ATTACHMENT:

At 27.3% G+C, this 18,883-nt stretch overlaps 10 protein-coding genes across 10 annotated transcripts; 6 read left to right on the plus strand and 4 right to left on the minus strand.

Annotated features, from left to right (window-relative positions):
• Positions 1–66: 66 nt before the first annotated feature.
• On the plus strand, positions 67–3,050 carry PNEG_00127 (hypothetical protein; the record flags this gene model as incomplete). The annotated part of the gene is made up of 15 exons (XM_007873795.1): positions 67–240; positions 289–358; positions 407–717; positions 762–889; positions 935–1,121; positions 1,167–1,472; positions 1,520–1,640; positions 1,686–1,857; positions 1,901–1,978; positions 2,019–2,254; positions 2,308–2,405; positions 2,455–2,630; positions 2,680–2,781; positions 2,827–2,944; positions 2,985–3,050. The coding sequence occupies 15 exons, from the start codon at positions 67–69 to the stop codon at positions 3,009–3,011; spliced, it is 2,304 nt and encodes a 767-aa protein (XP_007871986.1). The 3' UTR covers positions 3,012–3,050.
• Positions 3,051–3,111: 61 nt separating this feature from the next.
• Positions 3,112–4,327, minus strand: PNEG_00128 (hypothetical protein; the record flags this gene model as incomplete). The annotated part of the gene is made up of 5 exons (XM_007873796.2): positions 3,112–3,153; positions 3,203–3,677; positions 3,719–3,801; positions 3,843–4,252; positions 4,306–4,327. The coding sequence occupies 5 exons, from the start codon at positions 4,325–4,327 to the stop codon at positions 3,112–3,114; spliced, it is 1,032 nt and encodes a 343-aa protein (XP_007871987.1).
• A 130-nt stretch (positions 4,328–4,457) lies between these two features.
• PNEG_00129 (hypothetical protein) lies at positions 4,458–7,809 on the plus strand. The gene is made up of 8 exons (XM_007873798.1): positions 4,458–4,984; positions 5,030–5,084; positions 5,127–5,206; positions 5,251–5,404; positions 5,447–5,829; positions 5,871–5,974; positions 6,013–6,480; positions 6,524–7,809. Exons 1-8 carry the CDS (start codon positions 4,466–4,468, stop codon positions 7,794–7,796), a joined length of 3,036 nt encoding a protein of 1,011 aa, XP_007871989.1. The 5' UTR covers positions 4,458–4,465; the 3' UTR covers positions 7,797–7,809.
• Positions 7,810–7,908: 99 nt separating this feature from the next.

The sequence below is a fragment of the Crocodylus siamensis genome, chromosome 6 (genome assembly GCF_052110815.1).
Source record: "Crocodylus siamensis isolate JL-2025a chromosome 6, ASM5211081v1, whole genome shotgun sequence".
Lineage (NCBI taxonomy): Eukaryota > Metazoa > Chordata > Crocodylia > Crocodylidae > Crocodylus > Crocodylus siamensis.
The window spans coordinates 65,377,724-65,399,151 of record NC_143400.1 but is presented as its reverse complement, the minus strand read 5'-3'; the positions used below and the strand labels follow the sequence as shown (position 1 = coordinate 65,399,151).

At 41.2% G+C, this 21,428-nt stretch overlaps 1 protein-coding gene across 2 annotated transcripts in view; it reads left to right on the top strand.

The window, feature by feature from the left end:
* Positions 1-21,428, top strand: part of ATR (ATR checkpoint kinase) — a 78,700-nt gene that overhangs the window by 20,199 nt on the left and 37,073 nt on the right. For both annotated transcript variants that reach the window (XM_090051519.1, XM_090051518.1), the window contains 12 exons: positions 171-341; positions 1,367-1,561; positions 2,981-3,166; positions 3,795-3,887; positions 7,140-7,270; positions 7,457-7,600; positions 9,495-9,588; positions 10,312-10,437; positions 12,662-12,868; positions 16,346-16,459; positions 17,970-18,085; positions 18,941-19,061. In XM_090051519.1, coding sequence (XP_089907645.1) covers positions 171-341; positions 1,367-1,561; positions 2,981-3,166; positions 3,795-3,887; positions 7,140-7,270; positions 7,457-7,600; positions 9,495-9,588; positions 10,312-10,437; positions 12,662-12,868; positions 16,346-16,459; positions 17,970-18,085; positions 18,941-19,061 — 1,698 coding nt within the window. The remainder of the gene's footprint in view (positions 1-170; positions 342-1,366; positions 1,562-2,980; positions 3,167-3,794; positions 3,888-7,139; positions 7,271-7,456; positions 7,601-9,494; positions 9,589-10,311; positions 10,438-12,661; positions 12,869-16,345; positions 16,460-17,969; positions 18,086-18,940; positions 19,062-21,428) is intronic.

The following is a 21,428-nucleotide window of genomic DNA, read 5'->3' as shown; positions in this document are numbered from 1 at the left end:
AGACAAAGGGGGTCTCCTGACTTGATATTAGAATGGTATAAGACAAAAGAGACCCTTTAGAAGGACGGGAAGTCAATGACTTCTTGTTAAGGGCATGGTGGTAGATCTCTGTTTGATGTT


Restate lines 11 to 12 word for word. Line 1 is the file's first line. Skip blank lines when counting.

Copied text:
Source record: "Crocodylus siamensis isolate JL-2025a chromosome 6, ASM5211081v1, whole genome shotgun sequence".
Lineage (NCBI taxonomy): Eukaryota > Metazoa > Chordata > Crocodylia > Crocodylidae > Crocodylus > Crocodylus siamensis.